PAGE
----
Jonathan Plutzik is one extraordinary person and the world of luxury hotels is extremely lucky to have him as a – relatively – new owner. After an evidently highly successful career in top banking he retired ridiculously early to go full-time into philanthropy, and buying and doing up The Betsy, South Beach, fitted into his game plan. When The Betsy re-opened in 2009, on Miami Beach’s Ocean Drive at 14th Street, it became an instant hotel with a difference, says the gal. Yes, the four-floor building still has its original 1942 shell, designed by iconic architect L. Murray Dixon, but inside it does not seem like a hotel.
Courtesy Jonathan Plutzik and his equally-special wife, Lesley, the entire ground floor has been gutted into one large salon. Go in and you look right to a lobby lounge and beyond to a proper bar, with grand piano. Some nights there is live jazz here. This is a happening place. There is a Writers Room, with writers in residence and readings and a library, and lots of poetry happening – Jonathan Plutzik’s late father was Pulitzer-nominated poet Hyam Plutzik, and every April the hotel sponsors O Miami as part of National Poetry Month. Look left, as you enter the salon, and the space flows through to BLT, a fabulous all-day casual restaurant with Laurent Tourondel’s highly-praised burgers et al (a giant blackboard on one wall explains what wagyu is, for instance). Every meal starts with hot cheese-based popovers, and the recipe comes too.
Head on up, to the 62 bedrooms – this number will, by 2016, by more than doubled as the Plutziks have purchased the Carlton Hotel, at the rear on Collins Street, and this will be added to expand The Betsy, which originally opened as The Betsy Ross in honour of the Philadelphia seamstress who is supposed to have been asked by George Washington to sew the first-ever American flag. Today, however, The Betsy is a lovely boutique-feel hotel, and its corridors are currently decorated, almost side by side, with old photographs of The Beatles and The Rolling Stones. See this hitherto-undiscovered likeness of Mick Jagger asleep, while his band plays on a black and white television.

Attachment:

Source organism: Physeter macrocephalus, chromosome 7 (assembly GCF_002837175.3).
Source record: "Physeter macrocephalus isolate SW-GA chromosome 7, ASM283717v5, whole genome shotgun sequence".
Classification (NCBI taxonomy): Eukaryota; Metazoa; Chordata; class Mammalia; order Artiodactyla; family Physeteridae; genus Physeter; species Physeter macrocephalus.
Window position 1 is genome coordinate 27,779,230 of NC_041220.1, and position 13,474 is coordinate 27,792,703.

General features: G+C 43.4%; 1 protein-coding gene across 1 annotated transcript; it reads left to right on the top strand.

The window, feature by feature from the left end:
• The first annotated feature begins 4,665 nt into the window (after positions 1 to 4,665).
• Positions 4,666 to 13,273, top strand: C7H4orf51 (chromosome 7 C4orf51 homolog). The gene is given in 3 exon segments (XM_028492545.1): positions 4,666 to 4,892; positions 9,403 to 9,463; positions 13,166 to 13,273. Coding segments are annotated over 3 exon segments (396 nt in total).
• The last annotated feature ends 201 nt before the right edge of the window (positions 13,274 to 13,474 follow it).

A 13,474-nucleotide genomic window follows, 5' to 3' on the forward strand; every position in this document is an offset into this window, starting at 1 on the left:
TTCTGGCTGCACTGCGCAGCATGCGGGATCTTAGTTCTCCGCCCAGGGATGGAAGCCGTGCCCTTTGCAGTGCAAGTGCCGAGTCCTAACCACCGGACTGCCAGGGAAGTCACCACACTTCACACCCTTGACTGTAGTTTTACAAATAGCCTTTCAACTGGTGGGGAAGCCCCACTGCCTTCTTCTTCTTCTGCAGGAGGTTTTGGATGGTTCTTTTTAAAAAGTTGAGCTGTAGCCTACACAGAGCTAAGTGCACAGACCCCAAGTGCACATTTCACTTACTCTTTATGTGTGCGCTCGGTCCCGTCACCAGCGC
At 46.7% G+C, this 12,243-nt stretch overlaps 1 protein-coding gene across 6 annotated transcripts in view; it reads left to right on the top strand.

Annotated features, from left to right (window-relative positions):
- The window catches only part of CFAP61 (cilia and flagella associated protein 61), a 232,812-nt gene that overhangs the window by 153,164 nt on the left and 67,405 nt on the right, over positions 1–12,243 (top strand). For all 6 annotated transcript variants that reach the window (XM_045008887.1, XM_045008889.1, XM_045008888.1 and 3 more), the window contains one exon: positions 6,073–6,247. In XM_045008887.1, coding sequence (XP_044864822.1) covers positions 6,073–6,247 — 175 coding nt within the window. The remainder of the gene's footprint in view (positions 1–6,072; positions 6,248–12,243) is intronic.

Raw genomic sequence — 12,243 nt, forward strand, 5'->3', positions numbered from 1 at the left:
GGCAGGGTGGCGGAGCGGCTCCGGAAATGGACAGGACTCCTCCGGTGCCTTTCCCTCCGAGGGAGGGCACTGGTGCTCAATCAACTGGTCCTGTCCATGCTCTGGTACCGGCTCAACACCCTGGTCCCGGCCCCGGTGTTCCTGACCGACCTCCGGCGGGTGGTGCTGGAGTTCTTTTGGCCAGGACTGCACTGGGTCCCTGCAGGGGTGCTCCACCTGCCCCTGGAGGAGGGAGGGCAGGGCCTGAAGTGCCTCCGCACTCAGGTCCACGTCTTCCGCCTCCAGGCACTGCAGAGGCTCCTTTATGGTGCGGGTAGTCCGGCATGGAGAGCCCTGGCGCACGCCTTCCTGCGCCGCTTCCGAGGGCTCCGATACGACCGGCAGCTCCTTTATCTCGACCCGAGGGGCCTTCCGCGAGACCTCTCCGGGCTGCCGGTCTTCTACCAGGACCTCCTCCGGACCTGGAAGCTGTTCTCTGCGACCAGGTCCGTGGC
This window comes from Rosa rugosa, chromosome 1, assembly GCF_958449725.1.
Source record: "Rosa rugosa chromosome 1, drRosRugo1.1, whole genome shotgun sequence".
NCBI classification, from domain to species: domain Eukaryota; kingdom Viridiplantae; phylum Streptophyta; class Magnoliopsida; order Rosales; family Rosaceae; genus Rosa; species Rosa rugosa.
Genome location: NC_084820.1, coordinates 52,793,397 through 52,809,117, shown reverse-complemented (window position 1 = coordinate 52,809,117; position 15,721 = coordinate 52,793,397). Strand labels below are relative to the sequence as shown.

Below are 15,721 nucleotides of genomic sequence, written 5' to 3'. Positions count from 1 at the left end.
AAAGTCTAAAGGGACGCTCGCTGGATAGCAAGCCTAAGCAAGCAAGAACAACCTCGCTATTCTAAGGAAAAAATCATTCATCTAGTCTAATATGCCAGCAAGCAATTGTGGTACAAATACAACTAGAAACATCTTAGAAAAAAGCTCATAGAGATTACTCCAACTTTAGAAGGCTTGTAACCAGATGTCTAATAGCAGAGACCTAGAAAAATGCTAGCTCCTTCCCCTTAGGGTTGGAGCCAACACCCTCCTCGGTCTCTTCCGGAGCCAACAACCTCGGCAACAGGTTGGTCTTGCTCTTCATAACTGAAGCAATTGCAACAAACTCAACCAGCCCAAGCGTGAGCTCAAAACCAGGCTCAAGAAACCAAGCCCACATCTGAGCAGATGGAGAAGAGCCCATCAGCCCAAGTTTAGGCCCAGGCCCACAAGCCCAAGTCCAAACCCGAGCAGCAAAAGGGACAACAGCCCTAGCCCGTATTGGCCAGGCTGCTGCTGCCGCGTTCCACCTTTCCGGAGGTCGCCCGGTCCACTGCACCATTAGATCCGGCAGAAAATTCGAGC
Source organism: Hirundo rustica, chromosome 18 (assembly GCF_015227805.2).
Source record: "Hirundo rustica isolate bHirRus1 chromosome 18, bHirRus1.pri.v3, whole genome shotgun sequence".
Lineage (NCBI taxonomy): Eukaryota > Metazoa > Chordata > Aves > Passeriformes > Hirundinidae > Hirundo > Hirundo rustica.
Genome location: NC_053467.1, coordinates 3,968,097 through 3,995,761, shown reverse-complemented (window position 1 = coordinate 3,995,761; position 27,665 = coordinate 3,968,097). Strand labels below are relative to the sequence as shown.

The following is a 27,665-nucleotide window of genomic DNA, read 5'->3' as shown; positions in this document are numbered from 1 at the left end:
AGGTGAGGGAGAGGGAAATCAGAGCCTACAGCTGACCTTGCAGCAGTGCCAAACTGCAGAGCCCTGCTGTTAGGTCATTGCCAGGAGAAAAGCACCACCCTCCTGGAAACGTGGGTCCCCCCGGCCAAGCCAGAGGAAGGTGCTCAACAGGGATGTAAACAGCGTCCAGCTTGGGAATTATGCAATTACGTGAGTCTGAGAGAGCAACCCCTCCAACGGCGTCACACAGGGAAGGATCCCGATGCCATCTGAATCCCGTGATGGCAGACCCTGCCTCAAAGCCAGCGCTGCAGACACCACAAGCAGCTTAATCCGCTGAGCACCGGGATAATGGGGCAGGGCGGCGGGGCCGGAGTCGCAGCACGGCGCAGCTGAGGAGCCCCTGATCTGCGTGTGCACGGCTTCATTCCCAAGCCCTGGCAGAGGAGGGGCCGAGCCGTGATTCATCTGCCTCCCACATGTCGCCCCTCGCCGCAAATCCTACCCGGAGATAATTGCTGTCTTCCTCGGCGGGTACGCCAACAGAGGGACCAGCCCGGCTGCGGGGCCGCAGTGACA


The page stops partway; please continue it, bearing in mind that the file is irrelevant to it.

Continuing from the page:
The entire hotel has been decorated by the marvellously-name Diamante Pedersoli whose other claims to fame include doing up Ralph Lauren’s little pad. Here, she has maximized the size of the bedrooms, with plain wood floors and white nearly-everything-else, walls, curtains, beds and desks. Each room has elements of one, or at most two, colours. See how this apple-green room has its bookcase with an apple-green lining. Every room has a collection of hardback books, and a fabric bookbag, to keep. Buy more bags, and all profit goes to one of the Plutziks’ many foundations, this one the Zara Centre for AIDS Impacted Children in Zimbabwe (Lesley Plutzik was born in Bulawayo).
They are amazing, these two, supporting school and health programmes, and the annual LitChat festival, and the two-person Dranoff Piano Competition. The Betsy also favours suppliers who are similarly philanthropic. As the hotel’s lovely, impresario-like GM, Jeff Lehman. says, The Betsy is all about spreading just a little bit of good. He believes in PACE, philanthropy, arts, culture and education. He chose Malin & Goetz toiletries, swapped the bed linens to Sferra and the coffee to Illycaffee, two other companies that do good. But, let me say straightaway, there is nothing goody-two-shoes about this place. It is one darn hive of fun. See the basement B-Bar, with a rubber roof that bounces up and down, giving extraordinary reflections, when you hold a finger up. Up on the flat, open rooftop, by the way, there is a Thai-themed open-air spa, where a special is a Betsy Moment Massage, with Honey Child aromatic oils.
This is, indeed, an extraordinary luxury hotel, and it has all that the healthy traveller needs, including an outdoor pool and a compact gym – but I would run, I think, along Miami Beach’s renowned boardwalk. The rooftop also has a big sunbathing deck, with bar, all reserved for hotel guests only. Look at its view.